3.109 The FSR Act allows a period of two years for existing industry participants to transition to the new regime. After the implementation of the FSR Act on 11 March 2002, industry participants and ASIC have raised a number of instances where the legislative intent has not been fully achieved and refinements have been required.
3.110 While many of the issues raised have required relatively minor adjustments to remedy, on a number of occasions problems have been experienced trying to resolve these issues using the limited regulation making powers contained in areas other then Part 7.9. This has in all cases resulted in a delay or less than satisfactory remedy being adopted and in a number of cases led to a requirement to make further minor amendments to the Act through this Bill. These problems can be directly attributed to weaknesses in the nature and extent of regulation making powers under the Act.
3.111 To ensure that such issues raised can be resolved through regulations, the Bill proposes to include further regulation making powers in Parts 7.6 (see item 42), 7.7, 7.8 and 7.10 of Chapter 7.
3.112 These regulation-making powers are consistent with other regulation making powers in the Act, for example section 1020G.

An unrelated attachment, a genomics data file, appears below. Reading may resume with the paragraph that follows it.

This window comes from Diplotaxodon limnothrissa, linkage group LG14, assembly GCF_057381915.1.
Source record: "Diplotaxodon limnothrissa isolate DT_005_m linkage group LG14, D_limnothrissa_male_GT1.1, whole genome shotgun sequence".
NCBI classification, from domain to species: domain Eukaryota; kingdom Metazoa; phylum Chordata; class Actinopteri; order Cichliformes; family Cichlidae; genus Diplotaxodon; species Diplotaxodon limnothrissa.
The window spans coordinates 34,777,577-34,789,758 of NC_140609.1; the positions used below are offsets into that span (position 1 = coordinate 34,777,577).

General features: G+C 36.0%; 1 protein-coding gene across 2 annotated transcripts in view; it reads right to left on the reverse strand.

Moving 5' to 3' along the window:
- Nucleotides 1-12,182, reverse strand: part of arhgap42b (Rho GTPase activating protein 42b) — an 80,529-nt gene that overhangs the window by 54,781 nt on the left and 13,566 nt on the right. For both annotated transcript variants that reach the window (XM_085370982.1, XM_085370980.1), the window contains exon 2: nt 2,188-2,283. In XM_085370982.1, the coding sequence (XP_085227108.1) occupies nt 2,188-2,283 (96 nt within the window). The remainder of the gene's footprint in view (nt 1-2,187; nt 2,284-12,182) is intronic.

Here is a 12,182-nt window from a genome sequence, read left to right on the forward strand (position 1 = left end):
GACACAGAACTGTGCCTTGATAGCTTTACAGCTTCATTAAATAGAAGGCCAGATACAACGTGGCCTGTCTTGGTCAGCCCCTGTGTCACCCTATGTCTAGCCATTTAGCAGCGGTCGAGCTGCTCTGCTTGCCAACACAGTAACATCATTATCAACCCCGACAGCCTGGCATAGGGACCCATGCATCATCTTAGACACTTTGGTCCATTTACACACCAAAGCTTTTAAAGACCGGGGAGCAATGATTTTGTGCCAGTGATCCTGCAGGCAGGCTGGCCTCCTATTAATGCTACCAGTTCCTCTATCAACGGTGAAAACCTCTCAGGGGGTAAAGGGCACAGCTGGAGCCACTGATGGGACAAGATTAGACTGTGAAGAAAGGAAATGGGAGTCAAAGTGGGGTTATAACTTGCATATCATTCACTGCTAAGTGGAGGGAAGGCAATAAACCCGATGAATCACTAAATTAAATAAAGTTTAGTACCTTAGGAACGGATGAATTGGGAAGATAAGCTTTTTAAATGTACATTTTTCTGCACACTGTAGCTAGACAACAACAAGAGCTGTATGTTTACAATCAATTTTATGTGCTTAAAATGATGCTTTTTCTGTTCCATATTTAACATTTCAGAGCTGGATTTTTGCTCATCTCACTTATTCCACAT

3.113 The new powers will enable exemptions and modifications via regulations, to provisions under the relevant parts.
3.114 For example, the regulation-making power proposed for Part 7.6 will permit modifications to section 923A in relation to restrictions on the use of certain words, including 'independent', 'unbiased' and 'impartial', to address practical concerns with the operation of the section.
3.115 Amendments are proposed to provide greater certainty in relation to the interaction between section 941E, which provides that a FSG must be 'up to date' when given to a client, and the meaning of 'defective' within the criminal and civil liability provisions of Part 7.7 of the Act.
3.116 The items provide that the inclusion in a FSG of information that is not up to date is considered to constitute a misleading or deceptive statement for the purposes of determining whether a FSG is defective.
3.117 They also provide that, for the purposes of determining whether a FSG is defective, an 'omission' will include the absence of information relating to new circumstances that may influence a retail client's decision to acquire a financial service.
3.118 This item corrects an error in subparagraph 981B(1)(b)(i) by replacing the word 'or' with 'of'.
3.119 Items 63 and 90 respectively repeal subsections 981H(2) and 1017E(2B). Items 62 and 89 make consequential amendments to subsections 981H(1) and 1017E(2A).